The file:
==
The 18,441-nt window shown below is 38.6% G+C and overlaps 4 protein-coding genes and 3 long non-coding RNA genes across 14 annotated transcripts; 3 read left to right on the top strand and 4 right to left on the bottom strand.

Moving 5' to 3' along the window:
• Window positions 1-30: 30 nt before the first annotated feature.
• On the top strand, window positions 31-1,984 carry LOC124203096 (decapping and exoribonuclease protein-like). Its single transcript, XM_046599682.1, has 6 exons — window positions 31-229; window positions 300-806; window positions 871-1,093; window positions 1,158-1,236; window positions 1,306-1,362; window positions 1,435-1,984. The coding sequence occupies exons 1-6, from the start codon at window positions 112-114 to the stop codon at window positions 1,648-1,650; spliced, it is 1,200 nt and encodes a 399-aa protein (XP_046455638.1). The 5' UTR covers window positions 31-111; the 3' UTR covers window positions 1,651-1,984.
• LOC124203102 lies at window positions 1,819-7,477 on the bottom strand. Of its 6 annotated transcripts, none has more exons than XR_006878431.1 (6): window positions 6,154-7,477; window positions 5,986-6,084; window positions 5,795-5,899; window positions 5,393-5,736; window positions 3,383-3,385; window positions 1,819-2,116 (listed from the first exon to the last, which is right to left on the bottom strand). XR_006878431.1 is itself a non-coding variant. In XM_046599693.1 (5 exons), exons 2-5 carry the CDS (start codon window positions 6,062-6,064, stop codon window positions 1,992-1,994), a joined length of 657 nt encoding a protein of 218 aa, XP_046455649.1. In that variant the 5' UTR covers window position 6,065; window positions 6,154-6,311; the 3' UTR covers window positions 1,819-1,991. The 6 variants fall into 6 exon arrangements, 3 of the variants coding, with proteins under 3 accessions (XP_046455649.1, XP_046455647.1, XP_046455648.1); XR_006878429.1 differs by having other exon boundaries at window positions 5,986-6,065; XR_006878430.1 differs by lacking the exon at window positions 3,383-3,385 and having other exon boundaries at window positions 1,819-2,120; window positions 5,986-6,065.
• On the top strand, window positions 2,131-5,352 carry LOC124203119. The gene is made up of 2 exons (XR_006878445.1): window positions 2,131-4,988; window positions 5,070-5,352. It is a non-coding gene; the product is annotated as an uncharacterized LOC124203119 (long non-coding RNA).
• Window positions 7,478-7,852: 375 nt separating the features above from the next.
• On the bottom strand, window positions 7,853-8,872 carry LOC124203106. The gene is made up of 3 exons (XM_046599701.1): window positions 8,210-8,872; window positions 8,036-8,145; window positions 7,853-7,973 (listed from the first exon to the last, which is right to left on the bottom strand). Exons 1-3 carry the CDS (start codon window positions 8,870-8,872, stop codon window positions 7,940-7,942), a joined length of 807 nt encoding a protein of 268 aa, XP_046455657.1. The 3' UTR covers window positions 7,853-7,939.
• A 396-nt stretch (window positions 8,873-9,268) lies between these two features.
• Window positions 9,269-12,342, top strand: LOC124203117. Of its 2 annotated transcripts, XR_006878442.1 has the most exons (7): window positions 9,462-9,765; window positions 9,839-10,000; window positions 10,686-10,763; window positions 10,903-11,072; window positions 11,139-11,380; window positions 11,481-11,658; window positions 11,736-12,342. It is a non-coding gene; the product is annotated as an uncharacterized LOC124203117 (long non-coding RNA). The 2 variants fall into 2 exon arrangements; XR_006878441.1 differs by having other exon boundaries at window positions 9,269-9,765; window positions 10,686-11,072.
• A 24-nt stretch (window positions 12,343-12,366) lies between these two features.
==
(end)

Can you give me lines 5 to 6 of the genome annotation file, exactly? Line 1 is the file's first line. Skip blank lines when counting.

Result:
• LOC124203102 lies at window positions 1,819-7,477 on the bottom strand. Of its 6 annotated transcripts, none has more exons than XR_006878431.1 (6): window positions 6,154-7,477; window positions 5,986-6,084; window positions 5,795-5,899; window positions 5,393-5,736; window positions 3,383-3,385; window positions 1,819-2,116 (listed from the first exon to the last, which is right to left on the bottom strand). XR_006878431.1 is itself a non-coding variant. In XM_046599693.1 (5 exons), exons 2-5 carry the CDS (start codon window positions 6,062-6,064, stop codon window positions 1,992-1,994), a joined length of 657 nt encoding a protein of 218 aa, XP_046455649.1. In that variant the 5' UTR covers window position 6,065; window positions 6,154-6,311; the 3' UTR covers window positions 1,819-1,991. The 6 variants fall into 6 exon arrangements, 3 of the variants coding, with proteins under 3 accessions (XP_046455649.1, XP_046455647.1, XP_046455648.1); XR_006878429.1 differs by having other exon boundaries at window positions 5,986-6,065; XR_006878430.1 differs by lacking the exon at window positions 3,383-3,385 and having other exon boundaries at window positions 1,819-2,120; window positions 5,986-6,065.
• On the top strand, window positions 2,131-5,352 carry LOC124203119. The gene is made up of 2 exons (XR_006878445.1): window positions 2,131-4,988; window positions 5,070-5,352. It is a non-coding gene; the product is annotated as an uncharacterized LOC124203119 (long non-coding RNA).